Facing It | Receiving the Advice

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I’ve touched upon this topic a little bit already in an earlier post, how there’s a fine line between going back over a chapter you’ve already written ten times over without letting yourself just write the story. But now I feel like I’ve gotten far enough along to where I actually need to start paying further attention to lengths of scenes and what’s actually considered “fluff” over what’s actually “necessary.”

A writer has a certain degree of artistic license. Sometimes it works, sometimes it doesn’t. And when it comes time for those edits it can be painful to cut any of it out. Especially if it’s a scene you’ve come to love. Advise is a tricky thing, because you want to learn from someone who’s more experienced than you and that’s why you asked them to beta read in the first place. At the same time you don’t want to just dismiss what they have to say because you don’t like it.

  1. Know that it’s okay to reject an opinion.
    You don’t have to accept everything someone says about your story. If you want to leave a bit in there, leave it in there. If the scene needs shortened or lengthened, do it. If it’s a section that reveals too much of your plot early on, maybe save it in another document to put it elsewhere in the story. I recently had to do that with one of the original scenes I wrote when The Firedamp Chronicles project began. In fact, I had to accept that it actually belongs in the fourth planned book rather than the first. So I have several documents of original scenes, imagery and terminology that I’ll work in as the WIP presses on. Don’t feel that you need to explain all your decisions to your beta readers either. If they’ve only read a couple of chapters and something they suggest (for or against) will make sense later on, don’t reveal all your secrets just yet! Let them discover it on their own.

    Don’t feel that you need to explain all your decisions to your beta readers either. If they’ve only read a couple of chapters and something they suggest (for or against) will make sense later on, don’t reveal all your secrets just yet!

  2. For the most part, they’re right, even if you don’t want to hear it.
    You’ve probably experienced this next topic at some point in your life whether it’s with writing or some other area – advise from family is the worst. The level of acceptance can be depend on the kind of relationship you have with them! (You love your family, for the most part, am I right?) But when it comes to any level of professional advise it can be more prudent to seek counsel elsewhere.

    In the early 2000s it was seen almost “weird” meeting strangers on the Internet. But over the past fifteen years with the rise of multiple social media platforms it’s much more socially acceptable. There’s still the fear of someone stealing your work or “catfishing” you, but there are still trustworthy folks out there whose aim isn’t to take advantage of you. Find a small group of people you trust, using whatever method of communication you trust, and let them know that they can trust you as well. That way, whether you beta read for them or they for you, you know their opinions will hold more weight and the advise pill will be easier to swallow.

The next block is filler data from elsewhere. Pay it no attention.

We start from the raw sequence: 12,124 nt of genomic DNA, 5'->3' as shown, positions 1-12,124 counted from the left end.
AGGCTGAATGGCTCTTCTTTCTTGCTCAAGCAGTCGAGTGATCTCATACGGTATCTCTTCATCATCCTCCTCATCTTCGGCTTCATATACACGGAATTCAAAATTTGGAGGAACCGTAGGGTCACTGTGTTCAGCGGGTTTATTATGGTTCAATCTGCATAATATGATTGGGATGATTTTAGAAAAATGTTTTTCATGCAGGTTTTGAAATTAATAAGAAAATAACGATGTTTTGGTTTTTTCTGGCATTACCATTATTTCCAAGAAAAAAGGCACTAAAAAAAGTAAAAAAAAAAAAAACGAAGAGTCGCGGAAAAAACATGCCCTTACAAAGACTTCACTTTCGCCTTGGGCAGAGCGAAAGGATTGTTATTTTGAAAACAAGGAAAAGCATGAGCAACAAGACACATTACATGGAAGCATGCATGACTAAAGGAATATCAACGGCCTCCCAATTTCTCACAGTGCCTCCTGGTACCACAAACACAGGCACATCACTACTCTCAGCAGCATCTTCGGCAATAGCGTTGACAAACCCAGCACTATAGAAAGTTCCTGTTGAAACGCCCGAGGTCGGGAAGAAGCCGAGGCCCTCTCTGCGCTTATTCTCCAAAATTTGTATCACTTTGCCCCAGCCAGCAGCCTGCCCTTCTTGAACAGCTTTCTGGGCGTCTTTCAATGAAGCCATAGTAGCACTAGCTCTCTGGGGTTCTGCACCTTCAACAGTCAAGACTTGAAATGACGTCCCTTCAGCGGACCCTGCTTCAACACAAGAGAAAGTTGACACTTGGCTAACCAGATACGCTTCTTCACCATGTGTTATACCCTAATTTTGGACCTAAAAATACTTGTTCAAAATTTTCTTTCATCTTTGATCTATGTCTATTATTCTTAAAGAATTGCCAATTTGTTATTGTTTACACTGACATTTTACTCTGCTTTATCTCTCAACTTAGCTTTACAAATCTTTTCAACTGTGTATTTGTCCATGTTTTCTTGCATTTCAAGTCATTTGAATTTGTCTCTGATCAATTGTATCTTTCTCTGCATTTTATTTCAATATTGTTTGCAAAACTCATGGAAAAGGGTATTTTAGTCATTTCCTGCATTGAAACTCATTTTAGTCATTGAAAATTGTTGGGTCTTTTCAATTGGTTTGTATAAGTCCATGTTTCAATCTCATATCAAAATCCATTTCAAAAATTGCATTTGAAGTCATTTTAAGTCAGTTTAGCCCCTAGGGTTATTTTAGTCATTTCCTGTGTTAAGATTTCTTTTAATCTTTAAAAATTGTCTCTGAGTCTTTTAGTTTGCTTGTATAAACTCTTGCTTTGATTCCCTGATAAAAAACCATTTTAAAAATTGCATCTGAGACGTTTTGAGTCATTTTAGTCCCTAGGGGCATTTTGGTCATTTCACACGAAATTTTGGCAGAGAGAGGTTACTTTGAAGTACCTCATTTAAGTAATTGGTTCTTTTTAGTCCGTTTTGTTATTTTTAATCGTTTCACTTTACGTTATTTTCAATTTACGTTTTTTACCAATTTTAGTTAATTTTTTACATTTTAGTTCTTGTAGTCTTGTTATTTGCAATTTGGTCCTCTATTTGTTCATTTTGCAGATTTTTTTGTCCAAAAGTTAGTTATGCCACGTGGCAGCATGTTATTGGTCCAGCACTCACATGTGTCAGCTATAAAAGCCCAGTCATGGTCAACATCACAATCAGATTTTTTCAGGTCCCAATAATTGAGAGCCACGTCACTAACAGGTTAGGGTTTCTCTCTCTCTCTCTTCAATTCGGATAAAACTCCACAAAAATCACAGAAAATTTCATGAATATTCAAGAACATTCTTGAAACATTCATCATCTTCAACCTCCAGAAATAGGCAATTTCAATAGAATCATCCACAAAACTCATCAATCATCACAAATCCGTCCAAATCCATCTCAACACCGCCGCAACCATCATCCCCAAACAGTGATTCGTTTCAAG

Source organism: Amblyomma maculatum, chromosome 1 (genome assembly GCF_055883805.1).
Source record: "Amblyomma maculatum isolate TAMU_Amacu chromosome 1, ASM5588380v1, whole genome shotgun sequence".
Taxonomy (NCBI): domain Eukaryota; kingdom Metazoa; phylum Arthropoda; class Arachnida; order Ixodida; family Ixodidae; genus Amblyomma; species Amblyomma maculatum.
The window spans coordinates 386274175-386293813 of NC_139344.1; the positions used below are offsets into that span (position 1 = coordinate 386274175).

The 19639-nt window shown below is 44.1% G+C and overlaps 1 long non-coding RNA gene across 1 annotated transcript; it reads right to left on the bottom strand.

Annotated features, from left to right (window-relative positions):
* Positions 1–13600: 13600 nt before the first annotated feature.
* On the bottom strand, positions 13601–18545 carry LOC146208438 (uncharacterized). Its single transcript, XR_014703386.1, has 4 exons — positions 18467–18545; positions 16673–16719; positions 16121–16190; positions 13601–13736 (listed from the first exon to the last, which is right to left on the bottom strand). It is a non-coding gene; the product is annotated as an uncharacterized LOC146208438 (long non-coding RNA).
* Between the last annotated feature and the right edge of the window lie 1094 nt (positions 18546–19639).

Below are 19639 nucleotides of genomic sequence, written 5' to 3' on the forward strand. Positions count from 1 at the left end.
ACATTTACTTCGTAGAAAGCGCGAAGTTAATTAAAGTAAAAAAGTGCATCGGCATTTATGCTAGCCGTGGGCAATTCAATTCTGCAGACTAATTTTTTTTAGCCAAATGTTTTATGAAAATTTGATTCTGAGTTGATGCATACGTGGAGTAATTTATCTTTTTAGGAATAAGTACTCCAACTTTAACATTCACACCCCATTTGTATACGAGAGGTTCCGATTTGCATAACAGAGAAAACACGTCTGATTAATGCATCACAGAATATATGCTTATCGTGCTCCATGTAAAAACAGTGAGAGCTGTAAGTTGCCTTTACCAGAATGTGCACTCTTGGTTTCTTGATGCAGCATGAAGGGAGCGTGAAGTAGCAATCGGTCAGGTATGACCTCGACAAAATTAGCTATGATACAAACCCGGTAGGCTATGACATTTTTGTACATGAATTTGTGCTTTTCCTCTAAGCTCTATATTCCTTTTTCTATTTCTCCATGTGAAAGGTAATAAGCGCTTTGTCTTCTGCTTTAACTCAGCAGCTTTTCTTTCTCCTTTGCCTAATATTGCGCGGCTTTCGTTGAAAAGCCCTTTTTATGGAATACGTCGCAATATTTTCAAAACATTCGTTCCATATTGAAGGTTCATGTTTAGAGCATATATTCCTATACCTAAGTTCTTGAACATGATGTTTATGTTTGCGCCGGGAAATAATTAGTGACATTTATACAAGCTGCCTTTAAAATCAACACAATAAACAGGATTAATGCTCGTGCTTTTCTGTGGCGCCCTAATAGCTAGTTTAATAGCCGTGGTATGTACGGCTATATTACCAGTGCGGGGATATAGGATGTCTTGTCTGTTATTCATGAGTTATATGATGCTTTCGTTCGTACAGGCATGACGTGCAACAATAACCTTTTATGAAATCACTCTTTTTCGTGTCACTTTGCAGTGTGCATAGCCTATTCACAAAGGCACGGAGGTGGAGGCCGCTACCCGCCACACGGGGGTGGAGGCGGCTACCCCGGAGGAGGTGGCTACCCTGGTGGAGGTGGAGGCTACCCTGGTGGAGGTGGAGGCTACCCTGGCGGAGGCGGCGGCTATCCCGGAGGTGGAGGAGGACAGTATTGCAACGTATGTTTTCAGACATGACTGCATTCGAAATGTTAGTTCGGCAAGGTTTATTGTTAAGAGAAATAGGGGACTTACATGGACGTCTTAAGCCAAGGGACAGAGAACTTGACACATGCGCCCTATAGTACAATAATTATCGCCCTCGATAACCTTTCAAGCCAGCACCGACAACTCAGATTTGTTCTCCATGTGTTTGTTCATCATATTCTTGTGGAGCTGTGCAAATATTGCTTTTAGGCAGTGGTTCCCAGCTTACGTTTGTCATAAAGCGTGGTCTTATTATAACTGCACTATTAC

There’s still the fear of someone stealing your work or “catfishing” you, but there are still trustworthy folks out there whose aim isn’t to take advantage of you.

So I guess the only question that remains is this: Have you found someone you can trust? I’d like to think I have, and I’d like to think that they can trust me. We all have a singular goal – to be a published author. If we hold each other up and support one another in our journeys rather than be cutthroat about it, then we can celebrate each others achievements and be genuinely happy for each other.

#WQOTD for all you more grammatically-minded folks: Should I have used “advice” or “advise” in this post? I just picked one form and stuck with it!

If we hold each other up and support one another in our journeys rather than be cutthroat about it, then we can celebrate each other’s achievements and be genuinely happy for each other.

For now, don’t worry about the edits, unless you’re already at that stage of course! Just remember that you asked for their help. They’re giving up time in their day to sit down to analyze and enjoy and believe in your story. So don’t be too harsh on your return. They’ll appreciate that you’re just willing to listen!

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